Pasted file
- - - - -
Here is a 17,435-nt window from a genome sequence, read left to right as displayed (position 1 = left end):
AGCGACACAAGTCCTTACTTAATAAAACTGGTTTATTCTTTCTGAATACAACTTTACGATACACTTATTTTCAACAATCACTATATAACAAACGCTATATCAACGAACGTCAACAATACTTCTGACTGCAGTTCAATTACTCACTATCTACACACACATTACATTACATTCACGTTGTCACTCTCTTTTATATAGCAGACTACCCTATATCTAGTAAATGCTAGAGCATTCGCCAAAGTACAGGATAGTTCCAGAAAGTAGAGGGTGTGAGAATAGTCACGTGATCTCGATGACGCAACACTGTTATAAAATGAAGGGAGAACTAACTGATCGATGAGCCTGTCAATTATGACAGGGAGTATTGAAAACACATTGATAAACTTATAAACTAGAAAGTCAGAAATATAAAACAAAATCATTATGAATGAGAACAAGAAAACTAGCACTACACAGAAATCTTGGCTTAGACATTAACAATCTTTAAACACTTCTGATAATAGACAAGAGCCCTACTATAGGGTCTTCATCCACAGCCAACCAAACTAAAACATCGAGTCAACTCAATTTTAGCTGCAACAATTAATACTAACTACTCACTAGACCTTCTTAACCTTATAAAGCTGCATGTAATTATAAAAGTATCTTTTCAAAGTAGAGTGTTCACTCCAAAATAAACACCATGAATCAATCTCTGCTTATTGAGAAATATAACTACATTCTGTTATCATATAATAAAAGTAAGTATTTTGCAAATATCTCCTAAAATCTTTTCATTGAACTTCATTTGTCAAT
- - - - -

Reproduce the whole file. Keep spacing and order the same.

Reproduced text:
Here is a 17,435-nt window from a genome sequence, read left to right as displayed (position 1 = left end):
AGCGACACAAGTCCTTACTTAATAAAACTGGTTTATTCTTTCTGAATACAACTTTACGATACACTTATTTTCAACAATCACTATATAACAAACGCTATATCAACGAACGTCAACAATACTTCTGACTGCAGTTCAATTACTCACTATCTACACACACATTACATTACATTCACGTTGTCACTCTCTTTTATATAGCAGACTACCCTATATCTAGTAAATGCTAGAGCATTCGCCAAAGTACAGGATAGTTCCAGAAAGTAGAGGGTGTGAGAATAGTCACGTGATCTCGATGACGCAACACTGTTATAAAATGAAGGGAGAACTAACTGATCGATGAGCCTGTCAATTATGACAGGGAGTATTGAAAACACATTGATAAACTTATAAACTAGAAAGTCAGAAATATAAAACAAAATCATTATGAATGAGAACAAGAAAACTAGCACTACACAGAAATCTTGGCTTAGACATTAACAATCTTTAAACACTTCTGATAATAGACAAGAGCCCTACTATAGGGTCTTCATCCACAGCCAACCAAACTAAAACATCGAGTCAACTCAATTTTAGCTGCAACAATTAATACTAACTACTCACTAGACCTTCTTAACCTTATAAAGCTGCATGTAATTATAAAAGTATCTTTTCAAAGTAGAGTGTTCACTCCAAAATAAACACCATGAATCAATCTCTGCTTATTGAGAAATATAACTACATTCTGTTATCATATAATAAAAGTAAGTATTTTGCAAATATCTCCTAAAATCTTTTCATTGAACTTCATTTGTCAAT